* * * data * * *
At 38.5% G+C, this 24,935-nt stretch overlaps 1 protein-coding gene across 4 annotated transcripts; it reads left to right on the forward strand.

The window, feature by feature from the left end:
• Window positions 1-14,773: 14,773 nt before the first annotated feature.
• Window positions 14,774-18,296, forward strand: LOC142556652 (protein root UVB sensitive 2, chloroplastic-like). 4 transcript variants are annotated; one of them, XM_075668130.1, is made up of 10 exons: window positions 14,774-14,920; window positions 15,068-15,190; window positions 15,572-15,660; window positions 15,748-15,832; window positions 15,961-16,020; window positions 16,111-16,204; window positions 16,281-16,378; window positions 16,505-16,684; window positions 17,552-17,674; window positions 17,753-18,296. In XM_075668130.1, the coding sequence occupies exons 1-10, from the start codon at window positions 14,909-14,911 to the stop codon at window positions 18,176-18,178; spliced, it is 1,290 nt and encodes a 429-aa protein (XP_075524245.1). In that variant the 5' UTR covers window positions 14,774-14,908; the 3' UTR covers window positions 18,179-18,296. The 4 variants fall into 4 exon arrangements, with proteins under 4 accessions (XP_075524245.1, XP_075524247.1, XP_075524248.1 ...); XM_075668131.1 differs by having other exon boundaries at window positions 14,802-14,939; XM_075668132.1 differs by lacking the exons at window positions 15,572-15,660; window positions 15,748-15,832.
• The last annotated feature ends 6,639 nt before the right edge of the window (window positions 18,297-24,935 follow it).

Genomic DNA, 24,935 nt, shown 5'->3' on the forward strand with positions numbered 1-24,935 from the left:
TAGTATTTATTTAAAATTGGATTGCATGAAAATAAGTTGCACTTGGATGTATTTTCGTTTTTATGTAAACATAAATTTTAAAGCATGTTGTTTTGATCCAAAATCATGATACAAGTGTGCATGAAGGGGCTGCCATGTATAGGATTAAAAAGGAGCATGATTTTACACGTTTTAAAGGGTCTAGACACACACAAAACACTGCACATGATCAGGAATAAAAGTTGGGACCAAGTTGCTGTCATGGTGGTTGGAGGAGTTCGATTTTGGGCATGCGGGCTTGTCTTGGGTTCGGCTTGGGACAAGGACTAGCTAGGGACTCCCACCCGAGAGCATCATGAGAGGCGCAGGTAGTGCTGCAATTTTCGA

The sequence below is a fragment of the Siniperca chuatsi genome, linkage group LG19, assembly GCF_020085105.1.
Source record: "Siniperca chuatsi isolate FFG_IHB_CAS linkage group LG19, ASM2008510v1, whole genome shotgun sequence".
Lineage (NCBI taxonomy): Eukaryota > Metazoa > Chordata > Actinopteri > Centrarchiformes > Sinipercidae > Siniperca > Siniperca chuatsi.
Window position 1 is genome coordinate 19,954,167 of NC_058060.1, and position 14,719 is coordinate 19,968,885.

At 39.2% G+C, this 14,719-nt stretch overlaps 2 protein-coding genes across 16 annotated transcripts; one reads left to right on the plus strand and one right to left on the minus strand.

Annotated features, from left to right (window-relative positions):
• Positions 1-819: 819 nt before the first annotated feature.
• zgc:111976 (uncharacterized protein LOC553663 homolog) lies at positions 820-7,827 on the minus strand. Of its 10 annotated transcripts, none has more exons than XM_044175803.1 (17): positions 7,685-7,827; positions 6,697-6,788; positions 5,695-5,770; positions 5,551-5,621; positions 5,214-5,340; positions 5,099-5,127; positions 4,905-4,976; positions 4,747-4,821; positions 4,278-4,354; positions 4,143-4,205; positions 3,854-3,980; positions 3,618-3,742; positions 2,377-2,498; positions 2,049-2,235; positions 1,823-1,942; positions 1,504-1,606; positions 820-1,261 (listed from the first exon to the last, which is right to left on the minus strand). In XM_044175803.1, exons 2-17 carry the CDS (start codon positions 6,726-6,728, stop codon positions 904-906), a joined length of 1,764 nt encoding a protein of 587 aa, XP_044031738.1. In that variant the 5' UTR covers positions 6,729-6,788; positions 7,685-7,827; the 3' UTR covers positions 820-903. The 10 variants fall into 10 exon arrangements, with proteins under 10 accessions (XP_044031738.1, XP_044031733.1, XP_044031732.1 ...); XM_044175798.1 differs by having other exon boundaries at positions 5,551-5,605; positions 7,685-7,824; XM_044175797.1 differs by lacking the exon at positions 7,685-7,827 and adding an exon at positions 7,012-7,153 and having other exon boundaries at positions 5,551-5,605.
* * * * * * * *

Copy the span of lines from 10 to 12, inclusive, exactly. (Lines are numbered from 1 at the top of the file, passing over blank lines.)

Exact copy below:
Lineage (NCBI taxonomy): Eukaryota > Metazoa > Chordata > Actinopteri > Centrarchiformes > Sinipercidae > Siniperca > Siniperca chuatsi.
Window position 1 is genome coordinate 19,954,167 of NC_058060.1, and position 14,719 is coordinate 19,968,885.

At 39.2% G+C, this 14,719-nt stretch overlaps 2 protein-coding genes across 16 annotated transcripts; one reads left to right on the plus strand and one right to left on the minus strand.